Archive for June 1st, 2009

As of today, there is one month remaining to preregister for the San Francisco ASA conference.  If you’re planning to go on the job market this year, you also have a month to register for the ASA’s employment service.  There is a perennial debate about whether the employment service is worthwhile, which has already started over at the new job market forum (I’ve shared some of my feelings on the job market blog/forum before), and there are a few things to keep in mind when considering whether or not to participate.

First, high-ranking R1s almost never participate in the employment service.  If you want to meet with people from these schools it is probably best to have an advisor arrange an informal meeting for you (though I suppose you could also scrutinize everybody’s ASA nametag looking for big names and high-ranking institutions and then strike up an awkward conversation in the hallway of the Hilton).  Even if you have your sights set on this type of job, there are plenty of reasons to participate in the employment service.  One is the ability to get some practice answering questions and talking about your teaching and research in short, coherent statements.  Another is the fact that many people who want jobs at high-ranking R1s interview and accept jobs elsewhere, so this is an opportunity to find out more about the types of schools where you haven’t spent the past 5-10 years.

Second, some people argue that you cannot get a job at the employment service but you can lose one, so it isn’t worth the risk.  Their argument rests on the belief that the entire department is not represented by those interviewing at the employment service, so if somebody at the employment service doesn’t like your personality or your condescending attitude and you officially apply for this job later, the few people who met you at the employment service will speak up and prevent you from being invited for a campus interview.  If you hadn’t gone to the employment service, however, they argue that your impeccable record would have spoken for itself and the school would have interviewed you, giving the full department a chance to decide for themselves about your personality and attitude.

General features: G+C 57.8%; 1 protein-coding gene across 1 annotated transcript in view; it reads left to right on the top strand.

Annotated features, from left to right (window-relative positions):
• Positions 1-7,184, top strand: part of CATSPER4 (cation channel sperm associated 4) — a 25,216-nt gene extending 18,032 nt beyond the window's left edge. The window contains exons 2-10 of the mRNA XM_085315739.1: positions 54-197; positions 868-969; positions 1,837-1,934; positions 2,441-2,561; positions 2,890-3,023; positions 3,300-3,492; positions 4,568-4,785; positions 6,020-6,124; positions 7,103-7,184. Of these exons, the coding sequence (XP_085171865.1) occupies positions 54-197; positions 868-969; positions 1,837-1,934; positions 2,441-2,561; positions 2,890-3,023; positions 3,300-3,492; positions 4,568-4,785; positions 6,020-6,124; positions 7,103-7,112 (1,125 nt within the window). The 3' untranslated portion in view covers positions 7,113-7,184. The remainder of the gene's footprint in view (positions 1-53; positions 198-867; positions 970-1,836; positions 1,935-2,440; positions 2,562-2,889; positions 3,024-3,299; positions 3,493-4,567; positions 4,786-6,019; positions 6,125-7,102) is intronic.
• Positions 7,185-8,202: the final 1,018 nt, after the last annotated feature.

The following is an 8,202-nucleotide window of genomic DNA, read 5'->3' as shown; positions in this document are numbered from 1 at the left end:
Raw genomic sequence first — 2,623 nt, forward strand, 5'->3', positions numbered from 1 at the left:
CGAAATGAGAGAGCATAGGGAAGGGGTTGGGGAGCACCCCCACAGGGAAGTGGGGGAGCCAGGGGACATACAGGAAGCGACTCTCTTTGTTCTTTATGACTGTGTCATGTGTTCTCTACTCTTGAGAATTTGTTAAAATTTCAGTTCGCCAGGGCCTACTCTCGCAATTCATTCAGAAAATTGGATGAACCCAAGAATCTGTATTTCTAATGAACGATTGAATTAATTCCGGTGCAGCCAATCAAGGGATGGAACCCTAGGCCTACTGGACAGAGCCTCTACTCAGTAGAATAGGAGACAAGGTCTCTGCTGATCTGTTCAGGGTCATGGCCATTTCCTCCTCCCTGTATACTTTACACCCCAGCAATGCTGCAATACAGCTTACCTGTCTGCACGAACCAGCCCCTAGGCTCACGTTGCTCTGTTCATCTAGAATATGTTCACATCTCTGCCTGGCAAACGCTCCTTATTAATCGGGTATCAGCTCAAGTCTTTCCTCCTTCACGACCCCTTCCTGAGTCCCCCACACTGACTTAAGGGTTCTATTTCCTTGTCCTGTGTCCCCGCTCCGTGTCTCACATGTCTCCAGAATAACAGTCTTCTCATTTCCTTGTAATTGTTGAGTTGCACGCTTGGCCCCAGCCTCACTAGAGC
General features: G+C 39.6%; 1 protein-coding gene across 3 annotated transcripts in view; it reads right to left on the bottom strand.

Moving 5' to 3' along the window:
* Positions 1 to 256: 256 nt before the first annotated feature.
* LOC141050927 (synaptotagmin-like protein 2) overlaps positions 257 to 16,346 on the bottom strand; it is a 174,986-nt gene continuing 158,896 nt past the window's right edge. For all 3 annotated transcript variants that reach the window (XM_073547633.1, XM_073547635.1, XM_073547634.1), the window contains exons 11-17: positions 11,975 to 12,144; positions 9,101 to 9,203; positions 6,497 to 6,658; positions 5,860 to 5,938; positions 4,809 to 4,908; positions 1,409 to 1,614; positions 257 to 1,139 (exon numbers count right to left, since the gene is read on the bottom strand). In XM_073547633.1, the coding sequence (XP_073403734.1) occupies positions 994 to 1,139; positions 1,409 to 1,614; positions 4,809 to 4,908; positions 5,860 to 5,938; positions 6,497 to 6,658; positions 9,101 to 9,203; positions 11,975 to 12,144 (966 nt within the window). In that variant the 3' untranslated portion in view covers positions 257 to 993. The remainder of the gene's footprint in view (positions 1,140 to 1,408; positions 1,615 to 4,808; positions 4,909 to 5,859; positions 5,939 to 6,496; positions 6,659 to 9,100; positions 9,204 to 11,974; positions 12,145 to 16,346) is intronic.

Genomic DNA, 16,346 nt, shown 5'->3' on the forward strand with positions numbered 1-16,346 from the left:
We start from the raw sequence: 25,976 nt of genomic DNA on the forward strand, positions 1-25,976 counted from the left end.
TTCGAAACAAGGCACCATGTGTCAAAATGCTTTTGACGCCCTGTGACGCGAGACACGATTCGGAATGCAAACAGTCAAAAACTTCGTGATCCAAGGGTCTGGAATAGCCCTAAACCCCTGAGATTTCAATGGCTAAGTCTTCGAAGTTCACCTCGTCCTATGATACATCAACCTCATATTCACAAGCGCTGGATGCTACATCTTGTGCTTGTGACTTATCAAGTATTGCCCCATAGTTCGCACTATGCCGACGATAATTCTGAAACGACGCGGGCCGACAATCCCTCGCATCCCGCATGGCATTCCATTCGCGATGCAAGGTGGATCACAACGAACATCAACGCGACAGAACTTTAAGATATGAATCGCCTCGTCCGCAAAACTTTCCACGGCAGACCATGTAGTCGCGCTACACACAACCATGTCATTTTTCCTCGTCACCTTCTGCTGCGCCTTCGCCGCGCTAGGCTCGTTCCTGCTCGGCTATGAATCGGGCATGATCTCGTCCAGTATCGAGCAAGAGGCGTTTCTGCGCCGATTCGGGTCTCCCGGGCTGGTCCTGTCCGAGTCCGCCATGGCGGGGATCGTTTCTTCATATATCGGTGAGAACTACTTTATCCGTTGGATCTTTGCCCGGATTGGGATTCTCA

These people are overlooking two things: 1) No matter how many publications you have, you will not get invited to interviews by a vast majority of the schools to which you apply, so it is nearly impossible to isolate the effect of an employment service interview among the noise that is job market and 2) if your personality or condescending attitude is so abrasive that you cannot spend 20 minutes with people without effectively taking yourself out of the running for a position at their school, you have bigger job market problems than deciding whether or not to participate in the employment service.  For what it’s worth, there is at least a small possibility that a candidate can make a favorable impression on a school during the employment service meeting.  I was told at one of my interviews last fall that I had been called for a phone interview because I had seemed genuinely excited about their program at the employment service.

Another important thing to remember about the employment service is that it is bizarre.  Yes, there is a waiting area near the front where you will likely sit with other candidates.  Yes, there is a bell that rings to warn you when your time with a particular school is nearly up and again when it is up.  Yes, it takes place in a large room with numbered tables.  Yes, you will likely pass candidates interested in the same schools as you on your way to and from these tables.  The employment service is an experience unlike any you have likely had or will have again, assuming you get a job this year.  It isn’t going to do you any good to complain or fret about these things.  The employment service is the same for everybody and you are a sociologist, so sit back and enjoy the interesting social interactions that occur when nobody has a proper social script.

Next up is the employment service’s reputation as a “meat market.”  From my experience with the employment service last year, I think that others tend to project their own feelings onto the other employment service candidates.  You may hear others talk about how nervous the participants were, how they wouldn’t look each other in the eye or talk to each other because they were all competitors, and how socially awkward everybody appeared (see the first comment here).  Maybe I just didn’t spend enough time in the employment service area, but I didn’t see anybody who resembled these stereotypes.  Personally, I was slightly nervous about meeting strangers but I was also confident in my record and recognized that the likelihood of being invited for a campus interview at the same school as any of the other candidates I saw was extremely small.  If anything, the fact that we were all sharing the same bizarre experience gave us a sort of camaraderie.

This brings me to what is perhaps the most important aspect of the employment service: your approach.  I think that you will have a much better view of the experience overall if you treat it like a fact-finding mission.  This is also true for phone and campus interviews, but at the employment service you have more power than at any other stage in the process because you have the power to apply or not apply based on your impressions of the department and your potential colleagues.  This is your chance to ask about the teaching load, the publication expectations, and the local farmer’s markets.  Take detailed notes during your meetings and sprinkle details of your conversations into the cover letters of the schools to which you decide to apply.  Viewing the process as a fact-finding mission, the only way you can lose is if you refuse to participate.

Update: See the follow-up to this post here.

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